Last year Jane Moulder asked me to write about my fascination with the traditional music of Hungary and in particular the Hungarian bagpipes, which I play as part of a duo with Ildiko Csige who is from Debrecen, but lives and works in Manchester.
The article explained how I came to be introduced to the music of Hungary. It was through the same medium that I also became enamoured with the music of Bulgaria. That medium was in the form of the American record producer Joe Boyd who brought the music of Bulgaria to the attention of British folk audiences in 1988 when he released two wonderful albums on his Hannibal record label; Balkana, The Music of Bulgaria and The Forest is Crying by The Trio Balgarka, who were, individually, Yanka Rupkina, Eva Georgieva and Stoyanka Boneva. Balkana was the collective name for the three women with the addition of Stoyan Velichko (kaval), Roumen Sirakov (tambura), Mihail Marinov (gadulka), Jimmy Hristov (teppan) and, as the sleeve notes described him, “Bulgaria’s most famous gaida player”, Kostadin Varimezov. Both LPs were recorded in the studios of Bulgarian Radio in Sofia; Balkana on 2nd and 3rd July 1987 and The Forest is Crying in March 1988. It was in the late 1980s when the Balkana group appeared for the first time in Manchester that I interviewed the women of Trio Balkana for my BBC Radio Manchester folk programme and also met Kostadin Varimezov at the hotel where they were staying. It was here that I bought my djura gaida for the sum of just £150. Kostadin had brought a few sets over with him to sell. He was a kindly gentleman and an exquisite player. He was an elderly man back then and sadly has since passed away.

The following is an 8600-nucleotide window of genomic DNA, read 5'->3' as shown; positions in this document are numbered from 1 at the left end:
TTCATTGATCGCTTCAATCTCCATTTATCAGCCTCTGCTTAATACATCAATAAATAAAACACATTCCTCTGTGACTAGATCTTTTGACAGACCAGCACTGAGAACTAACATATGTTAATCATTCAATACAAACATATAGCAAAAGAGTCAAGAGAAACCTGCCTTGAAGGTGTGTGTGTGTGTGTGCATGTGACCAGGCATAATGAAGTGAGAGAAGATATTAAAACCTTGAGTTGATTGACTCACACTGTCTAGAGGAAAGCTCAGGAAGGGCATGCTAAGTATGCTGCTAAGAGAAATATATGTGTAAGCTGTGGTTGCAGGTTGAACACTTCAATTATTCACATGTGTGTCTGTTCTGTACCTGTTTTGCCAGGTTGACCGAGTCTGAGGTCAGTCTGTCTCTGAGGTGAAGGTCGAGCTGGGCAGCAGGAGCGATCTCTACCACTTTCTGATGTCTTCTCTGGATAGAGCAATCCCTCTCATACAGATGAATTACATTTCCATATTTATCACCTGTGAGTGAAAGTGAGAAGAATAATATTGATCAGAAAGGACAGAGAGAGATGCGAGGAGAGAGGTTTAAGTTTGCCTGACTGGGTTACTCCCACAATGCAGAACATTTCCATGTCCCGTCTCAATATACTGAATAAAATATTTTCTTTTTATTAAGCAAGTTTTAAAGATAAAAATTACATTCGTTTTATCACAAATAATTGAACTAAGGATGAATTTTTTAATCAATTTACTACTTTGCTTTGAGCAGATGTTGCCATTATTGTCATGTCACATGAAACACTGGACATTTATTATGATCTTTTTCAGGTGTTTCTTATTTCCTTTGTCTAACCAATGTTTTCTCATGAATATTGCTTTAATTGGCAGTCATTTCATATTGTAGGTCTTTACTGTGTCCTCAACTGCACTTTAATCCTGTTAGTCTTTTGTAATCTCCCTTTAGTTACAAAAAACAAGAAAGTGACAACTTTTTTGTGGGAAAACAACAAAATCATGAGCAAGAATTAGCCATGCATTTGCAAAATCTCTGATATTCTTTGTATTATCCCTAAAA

Jon Swayne did a repair job on my gaida for me a few years back and commented that the instrument was a cut above others he had seen. The bag had split and I sent the whole gaida to Jon who said he had a spare bag. When I asked why he had just a spare bag he explained that a customer of his had bought a gaida but then, and only then, found out that he was allergic to goat. Jon fitted a standard hide bag which freed up the goat bag for my repair.
There are two types of bagpipe in Bulgaria; the smaller djura gaida and the larger kaba gaida.
Unlike most bagpipes, which are played exclusively against drones and can only play in one mode, the Bulgarian gaida in its homeland is often heard in ensembles with the kaval (an end blown flute), gadulka (a folk fiddle) and drums. And even when played solo it will often change key against its own drone. The bag is a whole goat, carefully skinned in one piece (more peeled than skinned) with the chanter (gaidunica) tied into the neck hole, the blow-pipe and drone (ruchilo) tied into the foreleg holes and the back end tied off. It is known as a dry bag, meaning the leather isn’t tanned, but simply turned inside out with the fur on the inside handling the moisture and only seasoned occasionally on the outside with lanolin.